Posted at 3:05 PM, August 30, 2019 and last updated 3:51 PM, May 17, 2023


New Indictment. Same defendant. Same accusers.

Say what?

Harvey Weinstein, center, leaves court, Monday, Aug. 26, 2019 in New York. (AP Photo/Mark Lennihan)

This is confusing for the sharpest of legal minds, but I’ll do my best to explain. Harvey Weinstein now has a new indictment minus any new charges.

On Monday prosecutors paraded into a New York City courtroom armed with a new indictment and an additional accuser. This latest indictment contains only two counts – the same two counts of predatory sexual assault contained on the previous indictment. Word for word. So what’s the difference?

It’s all about the claims.

The difference is what was told to the Grand Jury to support this new indictment. Because the grand jury is a secret proceeding, we don’t know exactly what was said, but from the post-court press conference and the circumstances swirling this case – we have a pretty good idea.

Harvey Weinstein, center, leaves a courtroom following an appearance for a scheduled arraignment Monday, Aug. 26, 2019, in New York. (AP Photo/Craig Ruttle)

New York’s Predatory Sexual Assault crime, with a maximum penalty of life in prison, needs two victims of a serious sexual assault for a conviction. Think of it in this, albeit morbid, way – we, as humans, need two legs to stand on. We simply cannot walk with just one. Otherwise we fall.

Manhattan prosecutors were scared of falling.

Because they only had two accusers, one from a 2006 incident and one from a 2013 incident, the underlying crime for the 2006 victim is criminal sexual act in the first-degree and the underlying crimes for the 2013 victim are rape in the first and third degrees.

Let’s say for instance the trial jury believed one accuser and not the other, then there could only be convictions for the underlying crimes of the believed accuser. And those underlying crimes face far less prison time than the predatory sexual assault charge.

The penalty for both rape in the first degree and criminal sexual act in the first-degree is a mandatory minimum of five years and a maximum of 25 years.

Enter Anabella Sciorra.

On August 9, the presiding trial judge Justice James Burke ruled that Sciorra was barred from testifying simply as a witness. Then, prosecutors decided to obtain a new indictment based in part on Sciorra’s allegation that Weinstein raped her in 1993. Weinstein cannot be charged for that rape because of the statute of limitations that was in effect at that time.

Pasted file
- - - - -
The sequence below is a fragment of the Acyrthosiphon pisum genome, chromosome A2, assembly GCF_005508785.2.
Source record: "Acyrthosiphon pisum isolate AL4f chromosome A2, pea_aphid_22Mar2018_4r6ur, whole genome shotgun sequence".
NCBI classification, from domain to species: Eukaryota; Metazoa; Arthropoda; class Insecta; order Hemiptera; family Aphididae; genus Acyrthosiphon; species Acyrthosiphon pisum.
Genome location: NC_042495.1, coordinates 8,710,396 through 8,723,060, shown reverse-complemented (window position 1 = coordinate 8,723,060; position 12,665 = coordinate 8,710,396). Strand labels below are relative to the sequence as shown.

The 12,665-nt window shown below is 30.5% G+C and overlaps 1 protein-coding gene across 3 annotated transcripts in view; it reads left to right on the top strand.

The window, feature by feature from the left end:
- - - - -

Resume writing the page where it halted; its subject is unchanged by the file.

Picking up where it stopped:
However, Sciorra’s testimony, in the grand jury and at trial, can be used as a leg for the alleged predatory sexual assault charge to stand on. Now instead of two accusers, there are three.

Harvey Weinstein leaves court, Monday, Aug. 26, 2019 in New York. (AP Photo/Mark Lennihan)

The current indictment is based on claims that Weinstein forcibly performed oral sex on Mimi Haleyi, a former production assistant, in 2006 and raped an unidentified woman in 2013. The unidentified woman, according to Weinstein’s lawyer at the time, and as reported in the NY Times, engaged in “a 10-year-long romantic liaison with Mr. Weinstein that continued for years after the alleged attack.”

Many are wondering why prosecutors are filing a new indictment at, arguably, the 11th hour. It could be because of the unidentified woman. If the defense produces evidence that Weinstein and the accuser continued to communicate and/or see each other romantically after the alleged crime, her credibly may be tarnished in the eyes of the jury.


Why can’t this trial start as scheduled on September 9?

New York State’s criminal procedure law dictates the defense is entitled to a 45-day period to file motions after a new indictment is handed down. This could be done faster, and this could be waived. But with such a ‘hands on’ client that Weinstein is rumored to be, I would only waive if Weinstein said it in court on the record.

AP Photo/Mark Lennihan

But why would he?

As the saying goes, “delay is the defense’s best friend.”

The defense is also duty-bound to protect a clients’ rights. For appellate purposes it would be unwise to waive any motions, most crucially motions to dismiss. Protect the record = protect the client.

The trial is now scheduled for January 6, 2020.



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